Your health at work and driving
Are you fit for work? Musculoskeletal (MSK) conditions (problems with the muscles, bones, joints and associated tissues) are a major contributing factor to workplace absenteeism. The Office for National Statistics (ONS) reports that 30.8 million working days are lost each year due to MSK issues such as back, neck and upper limb pain in the UK alone. Habitual poor posture can contribute to daily aches and discomfort in the workplace and beyond. Whether you work at a desk or have a more manual occupation, your job may expose you to stresses and strains that can cause you pain.
Common causes of strain in the workplace can include:
- Prolonged sitting at a desk
- Driving long distances
- Awkward lifting and carrying
- Extended periods of repetitive motion
- Using a computer without taking breaks.
These can lead to various aches and pains and other common MSK conditions such as sciatica, carpal tunnel syndrome and tennis elbow. Furthermore, workplace stress can increase the amount of pain you feel by causing muscle tension and spasms. You can discuss with your osteopath the impact that work may have on your body and agree on an appropriate course of action that may help. Along with hands-on osteopathic treatment, your osteopath may also offer advice on posture, lifting and workplace ergonomics.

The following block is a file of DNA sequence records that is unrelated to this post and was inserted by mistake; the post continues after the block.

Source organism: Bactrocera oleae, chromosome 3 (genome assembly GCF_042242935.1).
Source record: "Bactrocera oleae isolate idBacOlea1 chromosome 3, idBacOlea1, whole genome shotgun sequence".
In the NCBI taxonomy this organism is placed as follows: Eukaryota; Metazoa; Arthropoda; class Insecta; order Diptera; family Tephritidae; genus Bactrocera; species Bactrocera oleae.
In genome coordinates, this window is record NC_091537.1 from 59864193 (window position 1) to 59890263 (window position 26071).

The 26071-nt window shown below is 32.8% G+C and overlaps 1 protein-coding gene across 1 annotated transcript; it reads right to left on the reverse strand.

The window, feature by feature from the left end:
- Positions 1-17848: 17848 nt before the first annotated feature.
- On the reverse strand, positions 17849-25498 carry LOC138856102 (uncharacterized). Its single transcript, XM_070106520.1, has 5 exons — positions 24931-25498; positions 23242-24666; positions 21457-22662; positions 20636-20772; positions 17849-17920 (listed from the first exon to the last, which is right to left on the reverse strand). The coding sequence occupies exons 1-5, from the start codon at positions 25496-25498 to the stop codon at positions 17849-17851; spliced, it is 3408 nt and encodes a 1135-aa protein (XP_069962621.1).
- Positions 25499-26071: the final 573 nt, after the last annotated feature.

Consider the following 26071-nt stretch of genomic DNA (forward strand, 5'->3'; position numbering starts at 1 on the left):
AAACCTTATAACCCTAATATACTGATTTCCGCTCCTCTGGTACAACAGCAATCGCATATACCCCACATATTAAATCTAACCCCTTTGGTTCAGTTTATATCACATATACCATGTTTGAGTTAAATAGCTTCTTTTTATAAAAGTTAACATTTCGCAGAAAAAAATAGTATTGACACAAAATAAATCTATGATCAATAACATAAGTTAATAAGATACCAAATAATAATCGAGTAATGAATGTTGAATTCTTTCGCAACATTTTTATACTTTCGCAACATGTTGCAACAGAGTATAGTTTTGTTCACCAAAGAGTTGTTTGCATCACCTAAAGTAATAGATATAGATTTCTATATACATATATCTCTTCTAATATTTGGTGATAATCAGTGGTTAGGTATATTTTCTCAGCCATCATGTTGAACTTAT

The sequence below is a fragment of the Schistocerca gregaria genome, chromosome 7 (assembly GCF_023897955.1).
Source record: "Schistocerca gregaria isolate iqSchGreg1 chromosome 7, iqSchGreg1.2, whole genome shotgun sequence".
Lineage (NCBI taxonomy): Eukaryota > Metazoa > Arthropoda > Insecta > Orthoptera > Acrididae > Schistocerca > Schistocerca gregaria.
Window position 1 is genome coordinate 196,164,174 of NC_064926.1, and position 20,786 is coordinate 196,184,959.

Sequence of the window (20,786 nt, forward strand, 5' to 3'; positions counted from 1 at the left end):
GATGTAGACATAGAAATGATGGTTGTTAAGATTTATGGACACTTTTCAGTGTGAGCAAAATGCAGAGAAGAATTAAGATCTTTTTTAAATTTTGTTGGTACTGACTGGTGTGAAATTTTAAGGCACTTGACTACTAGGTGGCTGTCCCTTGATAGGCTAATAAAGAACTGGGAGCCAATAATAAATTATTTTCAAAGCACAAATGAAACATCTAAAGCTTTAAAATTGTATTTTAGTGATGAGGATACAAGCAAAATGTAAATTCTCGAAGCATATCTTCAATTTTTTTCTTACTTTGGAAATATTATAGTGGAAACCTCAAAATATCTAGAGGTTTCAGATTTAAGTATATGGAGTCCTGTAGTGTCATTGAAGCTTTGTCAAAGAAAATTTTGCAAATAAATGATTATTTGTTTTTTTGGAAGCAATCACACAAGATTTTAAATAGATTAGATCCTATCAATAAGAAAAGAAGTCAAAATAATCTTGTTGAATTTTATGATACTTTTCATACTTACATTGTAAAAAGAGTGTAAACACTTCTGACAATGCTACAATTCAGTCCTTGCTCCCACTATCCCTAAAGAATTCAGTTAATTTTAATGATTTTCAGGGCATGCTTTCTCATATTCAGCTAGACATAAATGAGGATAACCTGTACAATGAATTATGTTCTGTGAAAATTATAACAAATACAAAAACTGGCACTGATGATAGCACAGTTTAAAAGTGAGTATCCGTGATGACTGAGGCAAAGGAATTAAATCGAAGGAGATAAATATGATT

How can your osteopath help?
Osteopathic care is based on the individual needs of the patient and so varies depending on your age, fitness levels and diagnosis. Osteopaths use a wide range of gentle hands-on techniques that focus on releasing tension, stretching muscles and improving mobility. This is often used together with exercise and helpful advice designed to relieve pain and aid you in your recovery, allowing you to return to work as soon as you are able. Your osteopath can provide you with a fit note if you do need to take time off from work. You do not need to consult your GP before you visit an osteopath, although you may wish to do so.
Keeping healthy at work
These simple tips can keep you healthy at work and avoid unnecessary strain on your muscles and joints:
- Frequent short breaks away from the computer may help avoid back, neck and eye strain
- Ensuring that your chair and computer display are appropriately adjusted so that the top of the screen is at eye level, may be more comfortable for your upper body and neck
- When lifting, judge whether you can do this safely by yourself or need help (don’t be afraid to ask for assistance). Always keep the item you are lifting close to your body. Bend your knees and make your legs do the work. Try not to twist your back – turn with your feet
- When driving make sure you are positioned comfortably and take regular breaks on long journeys – at least once every two hours